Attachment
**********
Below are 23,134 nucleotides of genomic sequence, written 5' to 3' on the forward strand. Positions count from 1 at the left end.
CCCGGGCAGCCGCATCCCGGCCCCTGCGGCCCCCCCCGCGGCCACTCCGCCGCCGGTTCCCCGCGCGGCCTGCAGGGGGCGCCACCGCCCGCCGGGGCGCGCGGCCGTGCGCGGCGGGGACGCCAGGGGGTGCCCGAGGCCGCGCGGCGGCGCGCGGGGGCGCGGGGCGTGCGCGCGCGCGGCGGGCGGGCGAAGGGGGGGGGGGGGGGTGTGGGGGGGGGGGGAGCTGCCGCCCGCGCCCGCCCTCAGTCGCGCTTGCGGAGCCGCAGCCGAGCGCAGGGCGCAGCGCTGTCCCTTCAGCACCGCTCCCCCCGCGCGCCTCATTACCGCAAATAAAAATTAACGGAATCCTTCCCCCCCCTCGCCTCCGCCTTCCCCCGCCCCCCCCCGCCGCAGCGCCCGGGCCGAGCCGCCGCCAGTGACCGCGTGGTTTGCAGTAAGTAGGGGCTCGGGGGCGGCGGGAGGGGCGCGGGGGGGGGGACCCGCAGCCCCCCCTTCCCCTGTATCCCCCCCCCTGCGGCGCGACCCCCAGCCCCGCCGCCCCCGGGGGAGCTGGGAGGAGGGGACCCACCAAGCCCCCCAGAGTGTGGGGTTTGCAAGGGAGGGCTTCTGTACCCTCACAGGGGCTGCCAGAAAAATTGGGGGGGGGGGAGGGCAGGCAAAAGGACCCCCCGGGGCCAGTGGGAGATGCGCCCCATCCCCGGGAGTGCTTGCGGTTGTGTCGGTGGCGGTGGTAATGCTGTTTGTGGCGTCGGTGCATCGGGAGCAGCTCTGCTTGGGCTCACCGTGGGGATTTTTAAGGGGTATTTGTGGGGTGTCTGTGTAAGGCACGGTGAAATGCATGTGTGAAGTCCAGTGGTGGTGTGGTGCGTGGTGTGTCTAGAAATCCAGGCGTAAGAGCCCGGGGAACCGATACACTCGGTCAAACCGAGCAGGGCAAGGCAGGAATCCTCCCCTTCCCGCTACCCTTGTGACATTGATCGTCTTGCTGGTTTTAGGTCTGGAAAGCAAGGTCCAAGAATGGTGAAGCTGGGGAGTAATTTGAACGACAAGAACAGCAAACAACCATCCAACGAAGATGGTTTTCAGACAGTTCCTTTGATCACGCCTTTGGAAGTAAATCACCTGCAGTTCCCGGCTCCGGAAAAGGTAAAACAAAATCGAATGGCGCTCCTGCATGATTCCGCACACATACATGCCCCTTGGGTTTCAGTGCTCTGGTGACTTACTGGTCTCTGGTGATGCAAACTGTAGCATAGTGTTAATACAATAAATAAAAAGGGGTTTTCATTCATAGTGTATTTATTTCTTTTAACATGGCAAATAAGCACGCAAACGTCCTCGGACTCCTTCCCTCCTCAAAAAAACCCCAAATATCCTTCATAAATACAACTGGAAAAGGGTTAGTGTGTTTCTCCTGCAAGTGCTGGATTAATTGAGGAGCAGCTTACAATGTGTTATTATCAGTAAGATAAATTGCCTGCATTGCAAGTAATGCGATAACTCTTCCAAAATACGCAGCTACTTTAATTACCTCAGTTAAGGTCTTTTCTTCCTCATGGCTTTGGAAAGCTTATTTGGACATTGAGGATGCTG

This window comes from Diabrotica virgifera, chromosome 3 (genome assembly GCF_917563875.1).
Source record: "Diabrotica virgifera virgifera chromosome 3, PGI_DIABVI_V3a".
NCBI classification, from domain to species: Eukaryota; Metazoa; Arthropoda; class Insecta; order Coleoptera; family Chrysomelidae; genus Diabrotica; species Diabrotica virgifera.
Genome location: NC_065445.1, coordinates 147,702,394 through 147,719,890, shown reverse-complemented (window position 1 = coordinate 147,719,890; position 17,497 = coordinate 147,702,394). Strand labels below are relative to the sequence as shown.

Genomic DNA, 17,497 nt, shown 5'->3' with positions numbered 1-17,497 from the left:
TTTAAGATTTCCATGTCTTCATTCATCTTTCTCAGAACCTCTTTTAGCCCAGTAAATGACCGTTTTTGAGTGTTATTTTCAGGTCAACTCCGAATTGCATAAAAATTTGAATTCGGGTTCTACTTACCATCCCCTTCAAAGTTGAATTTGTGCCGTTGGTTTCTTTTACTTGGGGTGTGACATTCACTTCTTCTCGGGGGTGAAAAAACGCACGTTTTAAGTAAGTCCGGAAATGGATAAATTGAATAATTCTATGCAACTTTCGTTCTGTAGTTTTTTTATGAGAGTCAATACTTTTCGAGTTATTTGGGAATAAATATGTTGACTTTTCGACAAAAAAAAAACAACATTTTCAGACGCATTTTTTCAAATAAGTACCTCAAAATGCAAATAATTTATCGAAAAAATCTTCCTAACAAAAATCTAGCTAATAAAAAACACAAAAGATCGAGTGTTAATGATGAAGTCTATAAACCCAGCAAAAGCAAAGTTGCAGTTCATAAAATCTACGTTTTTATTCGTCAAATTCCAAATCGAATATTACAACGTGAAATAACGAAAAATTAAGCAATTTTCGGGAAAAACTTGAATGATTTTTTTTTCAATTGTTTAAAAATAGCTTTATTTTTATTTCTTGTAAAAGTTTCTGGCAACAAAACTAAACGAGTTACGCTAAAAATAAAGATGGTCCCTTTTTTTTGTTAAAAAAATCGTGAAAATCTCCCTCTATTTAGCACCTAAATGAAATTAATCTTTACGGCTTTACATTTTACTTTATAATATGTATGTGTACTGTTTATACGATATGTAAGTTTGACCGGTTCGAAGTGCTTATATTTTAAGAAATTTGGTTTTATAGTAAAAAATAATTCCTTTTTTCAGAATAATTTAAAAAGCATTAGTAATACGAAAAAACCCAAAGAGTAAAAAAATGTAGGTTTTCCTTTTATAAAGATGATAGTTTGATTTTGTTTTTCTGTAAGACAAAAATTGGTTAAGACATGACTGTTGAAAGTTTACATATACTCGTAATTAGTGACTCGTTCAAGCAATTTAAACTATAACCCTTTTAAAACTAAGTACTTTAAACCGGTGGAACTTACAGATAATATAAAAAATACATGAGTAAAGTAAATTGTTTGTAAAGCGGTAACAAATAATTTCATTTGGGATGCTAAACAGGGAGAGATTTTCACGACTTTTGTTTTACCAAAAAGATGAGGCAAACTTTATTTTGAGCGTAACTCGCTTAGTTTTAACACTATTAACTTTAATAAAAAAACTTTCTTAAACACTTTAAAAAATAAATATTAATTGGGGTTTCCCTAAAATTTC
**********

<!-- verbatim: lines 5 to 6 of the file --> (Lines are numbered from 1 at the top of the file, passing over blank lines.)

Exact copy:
NCBI classification, from domain to species: Eukaryota; Metazoa; Arthropoda; class Insecta; order Coleoptera; family Chrysomelidae; genus Diabrotica; species Diabrotica virgifera.
Genome location: NC_065445.1, coordinates 147,702,394 through 147,719,890, shown reverse-complemented (window position 1 = coordinate 147,719,890; position 17,497 = coordinate 147,702,394). Strand labels below are relative to the sequence as shown.